*Yoruba still carry ‘beneficial’ genes from mystery ancient human ancestor that guards them against tumours
*Huge plate tectonics crack in Kenya growing, could mean African continent will break up soon, researchers find
*Sahara desert has expanded by more than 10 per cent over last century due to climate change, scientists say
Scientists have provided explanation why more West Africans especially Nigerians unlike other races are better protected from developing cancers.Evidence of an unknown species of human ancestor has been found hiding in the Deoxy ribonucleic Acid (DNA)/genetic material of West African people.
Experts made the finding by analysing the human genome, looking for strings of genetic information that were out of place.This revealed an inheritance of markers from an unidentified human-like species, some of which may be of benefit to their descendants – including one, which suppresses the development of tumours.
Researchers believe an ancient species of hominin, known as Homo heidelbergensis, may be the most likely candidate for the ‘ghost’ species.The full findings of the study are available in a paper published in the online print repository bioRxiv.
Arun Durvasula and Sriram Sankararaman, researchers at the University of California, Los Angeles, United States (U.S.), made the finding. They devised a statistical method able to highlight abnormal genetic code without needing the genome of the species it was inherited from.This bypasses the need for DNA extracted from extinct African hominins as a basis of comparison.
The hotter and wetter climate on the African continent tends to destroy any preserved DNA, unlike samples of human-like species the Neanderthals and Densiovans uncovered in Europe and Asia.The statistical technique was applied to the DNA of 50 modern Yoruba who had their genetic information sequenced as part of the 1,000 Genomes Project. This established that roughly eight per cent of their DNA comes from a yet unknown ‘ghost’ species.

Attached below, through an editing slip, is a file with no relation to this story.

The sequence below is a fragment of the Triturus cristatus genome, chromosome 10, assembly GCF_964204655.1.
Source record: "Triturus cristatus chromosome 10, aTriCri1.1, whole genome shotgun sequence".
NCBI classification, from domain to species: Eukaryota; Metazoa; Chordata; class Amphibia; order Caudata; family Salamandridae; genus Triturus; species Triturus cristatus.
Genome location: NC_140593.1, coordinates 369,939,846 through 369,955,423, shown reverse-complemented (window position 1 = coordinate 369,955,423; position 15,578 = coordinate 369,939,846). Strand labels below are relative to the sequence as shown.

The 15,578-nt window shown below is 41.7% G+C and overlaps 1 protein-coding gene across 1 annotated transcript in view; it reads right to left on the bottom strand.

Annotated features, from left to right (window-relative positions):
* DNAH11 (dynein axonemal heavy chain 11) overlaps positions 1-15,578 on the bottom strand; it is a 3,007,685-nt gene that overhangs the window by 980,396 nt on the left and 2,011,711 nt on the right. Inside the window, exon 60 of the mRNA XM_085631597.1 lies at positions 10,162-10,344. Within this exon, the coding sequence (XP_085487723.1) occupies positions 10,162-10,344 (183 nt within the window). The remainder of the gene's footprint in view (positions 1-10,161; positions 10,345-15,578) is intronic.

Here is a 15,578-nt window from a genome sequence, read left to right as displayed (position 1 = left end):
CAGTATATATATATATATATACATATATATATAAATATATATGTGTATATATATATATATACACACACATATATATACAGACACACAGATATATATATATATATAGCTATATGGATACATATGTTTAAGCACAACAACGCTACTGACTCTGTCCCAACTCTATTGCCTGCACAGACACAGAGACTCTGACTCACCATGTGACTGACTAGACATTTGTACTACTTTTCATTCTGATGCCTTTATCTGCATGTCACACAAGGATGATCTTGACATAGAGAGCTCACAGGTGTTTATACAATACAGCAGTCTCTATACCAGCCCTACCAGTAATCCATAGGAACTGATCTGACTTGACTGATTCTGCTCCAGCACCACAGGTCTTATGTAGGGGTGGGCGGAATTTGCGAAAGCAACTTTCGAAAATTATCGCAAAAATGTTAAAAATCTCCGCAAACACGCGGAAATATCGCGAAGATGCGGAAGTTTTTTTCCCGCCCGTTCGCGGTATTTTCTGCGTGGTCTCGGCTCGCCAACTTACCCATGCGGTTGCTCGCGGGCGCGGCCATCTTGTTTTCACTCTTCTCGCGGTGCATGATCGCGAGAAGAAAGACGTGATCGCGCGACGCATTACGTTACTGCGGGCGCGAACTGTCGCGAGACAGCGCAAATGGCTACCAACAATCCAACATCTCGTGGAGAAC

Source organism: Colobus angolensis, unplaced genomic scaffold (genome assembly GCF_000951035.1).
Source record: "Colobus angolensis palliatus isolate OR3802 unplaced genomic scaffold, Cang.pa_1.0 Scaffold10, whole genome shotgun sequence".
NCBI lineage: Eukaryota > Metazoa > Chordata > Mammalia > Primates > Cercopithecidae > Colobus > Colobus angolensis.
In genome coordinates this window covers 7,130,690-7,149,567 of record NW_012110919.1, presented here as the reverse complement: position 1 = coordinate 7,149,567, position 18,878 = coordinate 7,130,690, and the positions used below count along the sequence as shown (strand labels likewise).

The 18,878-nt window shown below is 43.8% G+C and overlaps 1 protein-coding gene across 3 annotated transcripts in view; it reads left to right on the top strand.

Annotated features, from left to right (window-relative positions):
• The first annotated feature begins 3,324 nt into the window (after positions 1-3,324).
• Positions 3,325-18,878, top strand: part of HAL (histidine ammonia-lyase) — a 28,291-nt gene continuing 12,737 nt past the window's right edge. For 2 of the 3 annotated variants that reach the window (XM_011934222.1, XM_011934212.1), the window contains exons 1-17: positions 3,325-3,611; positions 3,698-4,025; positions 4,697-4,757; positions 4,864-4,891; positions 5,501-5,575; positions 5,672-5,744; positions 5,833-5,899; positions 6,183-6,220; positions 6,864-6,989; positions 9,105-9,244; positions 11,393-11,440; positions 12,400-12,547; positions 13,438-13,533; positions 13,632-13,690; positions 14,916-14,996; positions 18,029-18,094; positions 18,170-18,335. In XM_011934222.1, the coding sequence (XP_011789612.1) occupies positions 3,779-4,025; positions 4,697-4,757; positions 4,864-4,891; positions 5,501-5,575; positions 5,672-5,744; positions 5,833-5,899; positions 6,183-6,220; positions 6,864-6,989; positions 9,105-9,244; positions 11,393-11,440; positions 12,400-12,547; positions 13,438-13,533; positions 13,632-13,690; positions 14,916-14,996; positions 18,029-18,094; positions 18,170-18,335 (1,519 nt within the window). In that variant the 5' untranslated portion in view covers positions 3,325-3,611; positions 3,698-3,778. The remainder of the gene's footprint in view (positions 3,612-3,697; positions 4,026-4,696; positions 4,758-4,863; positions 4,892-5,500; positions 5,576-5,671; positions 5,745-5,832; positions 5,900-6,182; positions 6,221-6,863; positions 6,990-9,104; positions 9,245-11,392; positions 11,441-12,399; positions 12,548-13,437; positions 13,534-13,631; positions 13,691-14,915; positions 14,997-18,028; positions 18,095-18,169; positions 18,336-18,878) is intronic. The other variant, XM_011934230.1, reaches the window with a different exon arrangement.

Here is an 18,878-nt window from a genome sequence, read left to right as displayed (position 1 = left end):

The Yoruba tribe of West Africa is found predominantly in Nigeria, Benin, Togo and Ghana.While Homo sapiens may be the only hominin species alive today, tens of thousands of years ago the planet was home to a variety of human and protohuman species.
As the result of interspecies breeding, some of these species’ DNA has been passed down to modern humans.Traces of Neanderthal DNA are still found in people of non-African descent and Denisovan DNA lives on in people of Asian heritage.
Researchers also learned in 2016 that the DNA of an unknown population of archaic hominins continues to exist in Pacific Island peoples.The Neanderthals and Denisovans have been ruled out of the equation, as we already have their DNA and there is no evidence to suggest they lived in Africa.
Homo heidelbergensis was a more advanced hominin living in Africa around 200,000 years ago and a more probable candidate. It could also be that the mystery DNA came from an isolated group of Homo sapiens or population of hominins that are as yet unknown to researchers.Also, a large crack, stretching several miles, made a sudden appearance recently in south-western Kenya.The tear, which continues to grow, caused part of the Nairobi-Narok highway to collapse and was accompanied by seismic activity in the area.